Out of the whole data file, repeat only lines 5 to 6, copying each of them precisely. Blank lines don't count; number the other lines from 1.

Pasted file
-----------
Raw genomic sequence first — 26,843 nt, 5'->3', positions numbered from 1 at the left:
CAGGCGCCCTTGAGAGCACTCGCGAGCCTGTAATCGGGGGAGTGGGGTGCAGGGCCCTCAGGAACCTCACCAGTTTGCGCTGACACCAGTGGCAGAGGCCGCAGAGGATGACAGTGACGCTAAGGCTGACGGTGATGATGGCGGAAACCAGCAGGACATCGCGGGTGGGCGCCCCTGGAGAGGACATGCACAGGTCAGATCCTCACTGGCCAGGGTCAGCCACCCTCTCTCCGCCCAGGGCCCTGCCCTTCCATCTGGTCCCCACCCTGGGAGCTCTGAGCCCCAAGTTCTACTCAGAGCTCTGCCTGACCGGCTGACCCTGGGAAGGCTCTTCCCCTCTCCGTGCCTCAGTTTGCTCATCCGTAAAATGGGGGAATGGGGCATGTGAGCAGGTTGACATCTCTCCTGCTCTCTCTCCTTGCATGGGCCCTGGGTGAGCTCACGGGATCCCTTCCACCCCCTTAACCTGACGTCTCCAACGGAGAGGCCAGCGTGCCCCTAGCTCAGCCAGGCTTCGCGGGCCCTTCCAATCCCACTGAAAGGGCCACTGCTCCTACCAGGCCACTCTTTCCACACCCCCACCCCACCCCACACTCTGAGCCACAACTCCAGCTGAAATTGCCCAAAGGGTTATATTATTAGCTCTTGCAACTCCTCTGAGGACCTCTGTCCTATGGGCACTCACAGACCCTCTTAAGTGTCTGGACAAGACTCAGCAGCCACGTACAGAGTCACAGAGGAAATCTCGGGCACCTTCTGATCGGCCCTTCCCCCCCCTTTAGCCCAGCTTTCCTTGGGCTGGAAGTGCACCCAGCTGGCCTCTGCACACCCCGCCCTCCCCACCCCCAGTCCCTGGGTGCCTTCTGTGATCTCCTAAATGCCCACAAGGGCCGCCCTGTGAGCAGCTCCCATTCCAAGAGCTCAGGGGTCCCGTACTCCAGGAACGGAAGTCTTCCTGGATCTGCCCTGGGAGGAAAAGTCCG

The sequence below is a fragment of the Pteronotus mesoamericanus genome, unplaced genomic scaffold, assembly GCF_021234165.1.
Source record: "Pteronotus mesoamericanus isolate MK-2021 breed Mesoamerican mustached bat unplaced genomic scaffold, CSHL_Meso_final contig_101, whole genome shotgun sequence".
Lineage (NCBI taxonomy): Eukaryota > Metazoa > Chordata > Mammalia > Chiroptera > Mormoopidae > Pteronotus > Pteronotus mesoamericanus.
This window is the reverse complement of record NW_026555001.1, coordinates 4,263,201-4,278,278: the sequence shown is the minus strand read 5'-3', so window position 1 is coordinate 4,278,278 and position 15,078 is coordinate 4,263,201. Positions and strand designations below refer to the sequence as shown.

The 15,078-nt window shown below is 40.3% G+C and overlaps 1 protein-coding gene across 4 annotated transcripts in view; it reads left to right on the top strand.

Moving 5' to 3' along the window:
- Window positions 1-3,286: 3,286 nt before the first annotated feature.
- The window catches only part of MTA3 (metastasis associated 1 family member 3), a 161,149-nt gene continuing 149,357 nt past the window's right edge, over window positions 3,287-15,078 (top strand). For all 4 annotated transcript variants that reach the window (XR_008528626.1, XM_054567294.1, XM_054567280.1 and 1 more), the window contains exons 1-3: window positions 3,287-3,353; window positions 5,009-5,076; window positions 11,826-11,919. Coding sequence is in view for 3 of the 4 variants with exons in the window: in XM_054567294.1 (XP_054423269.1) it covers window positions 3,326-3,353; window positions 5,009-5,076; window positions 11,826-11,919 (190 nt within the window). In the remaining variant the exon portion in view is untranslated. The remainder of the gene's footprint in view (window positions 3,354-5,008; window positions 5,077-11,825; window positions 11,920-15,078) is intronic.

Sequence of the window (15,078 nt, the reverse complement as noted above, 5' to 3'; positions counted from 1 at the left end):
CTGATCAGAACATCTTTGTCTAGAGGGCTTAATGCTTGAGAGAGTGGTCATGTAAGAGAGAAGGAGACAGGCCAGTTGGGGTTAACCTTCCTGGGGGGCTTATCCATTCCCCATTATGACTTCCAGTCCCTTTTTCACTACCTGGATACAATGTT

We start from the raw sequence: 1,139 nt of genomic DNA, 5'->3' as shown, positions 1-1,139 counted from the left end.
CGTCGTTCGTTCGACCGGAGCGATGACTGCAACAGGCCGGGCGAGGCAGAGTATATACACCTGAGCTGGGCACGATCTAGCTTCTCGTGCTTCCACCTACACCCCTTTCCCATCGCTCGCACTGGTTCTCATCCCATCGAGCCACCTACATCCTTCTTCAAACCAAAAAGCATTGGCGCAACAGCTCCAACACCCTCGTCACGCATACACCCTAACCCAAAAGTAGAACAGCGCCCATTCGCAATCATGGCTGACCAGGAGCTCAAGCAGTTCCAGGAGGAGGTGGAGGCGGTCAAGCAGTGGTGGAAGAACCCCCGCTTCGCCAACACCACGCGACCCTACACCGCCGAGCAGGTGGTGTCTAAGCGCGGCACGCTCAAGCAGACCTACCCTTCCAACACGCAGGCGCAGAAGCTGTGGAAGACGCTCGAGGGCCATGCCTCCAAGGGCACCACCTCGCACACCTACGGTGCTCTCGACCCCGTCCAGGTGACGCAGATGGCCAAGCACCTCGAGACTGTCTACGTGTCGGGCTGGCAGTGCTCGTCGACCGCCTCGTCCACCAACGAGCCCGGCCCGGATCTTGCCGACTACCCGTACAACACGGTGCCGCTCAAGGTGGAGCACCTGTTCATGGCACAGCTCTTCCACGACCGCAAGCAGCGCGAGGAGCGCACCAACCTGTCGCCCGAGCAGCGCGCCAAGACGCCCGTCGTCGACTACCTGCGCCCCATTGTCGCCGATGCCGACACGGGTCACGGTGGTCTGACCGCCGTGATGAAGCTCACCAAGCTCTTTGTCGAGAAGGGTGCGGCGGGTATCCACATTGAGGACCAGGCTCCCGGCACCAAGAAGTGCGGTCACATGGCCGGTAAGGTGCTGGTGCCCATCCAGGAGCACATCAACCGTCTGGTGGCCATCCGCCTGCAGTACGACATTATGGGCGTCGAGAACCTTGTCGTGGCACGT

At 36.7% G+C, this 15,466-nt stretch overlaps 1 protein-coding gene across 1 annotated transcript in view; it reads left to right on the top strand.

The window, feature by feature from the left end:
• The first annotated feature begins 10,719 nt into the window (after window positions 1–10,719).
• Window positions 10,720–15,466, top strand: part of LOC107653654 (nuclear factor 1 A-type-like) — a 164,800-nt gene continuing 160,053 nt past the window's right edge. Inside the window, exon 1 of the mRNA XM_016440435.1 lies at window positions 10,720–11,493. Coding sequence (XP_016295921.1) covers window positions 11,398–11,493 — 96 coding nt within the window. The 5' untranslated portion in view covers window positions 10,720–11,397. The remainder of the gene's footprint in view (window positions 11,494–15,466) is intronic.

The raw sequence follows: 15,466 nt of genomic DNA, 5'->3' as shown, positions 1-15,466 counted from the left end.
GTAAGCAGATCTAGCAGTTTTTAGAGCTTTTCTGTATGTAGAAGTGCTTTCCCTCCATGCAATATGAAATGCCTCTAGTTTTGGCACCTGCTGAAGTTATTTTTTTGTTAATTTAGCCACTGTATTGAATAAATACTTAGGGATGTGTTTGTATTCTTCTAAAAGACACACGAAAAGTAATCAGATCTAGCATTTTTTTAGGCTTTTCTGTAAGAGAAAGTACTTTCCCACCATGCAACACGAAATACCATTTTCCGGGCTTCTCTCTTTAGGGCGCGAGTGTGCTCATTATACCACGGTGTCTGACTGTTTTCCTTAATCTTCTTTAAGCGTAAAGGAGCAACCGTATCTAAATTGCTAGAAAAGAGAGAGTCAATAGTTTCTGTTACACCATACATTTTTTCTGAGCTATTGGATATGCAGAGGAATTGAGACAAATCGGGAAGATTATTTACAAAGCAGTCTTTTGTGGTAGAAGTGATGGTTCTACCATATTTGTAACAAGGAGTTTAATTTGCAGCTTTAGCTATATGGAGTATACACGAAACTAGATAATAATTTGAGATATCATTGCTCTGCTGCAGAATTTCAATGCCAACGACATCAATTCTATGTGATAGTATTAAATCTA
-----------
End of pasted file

Lineage (NCBI taxonomy): Eukaryota > Metazoa > Chordata > Mammalia > Chiroptera > Mormoopidae > Pteronotus > Pteronotus mesoamericanus.
This window is the reverse complement of record NW_026555001.1, coordinates 4,263,201-4,278,278: the sequence shown is the minus strand read 5'-3', so window position 1 is coordinate 4,278,278 and position 15,078 is coordinate 4,263,201. Positions and strand designations below refer to the sequence as shown.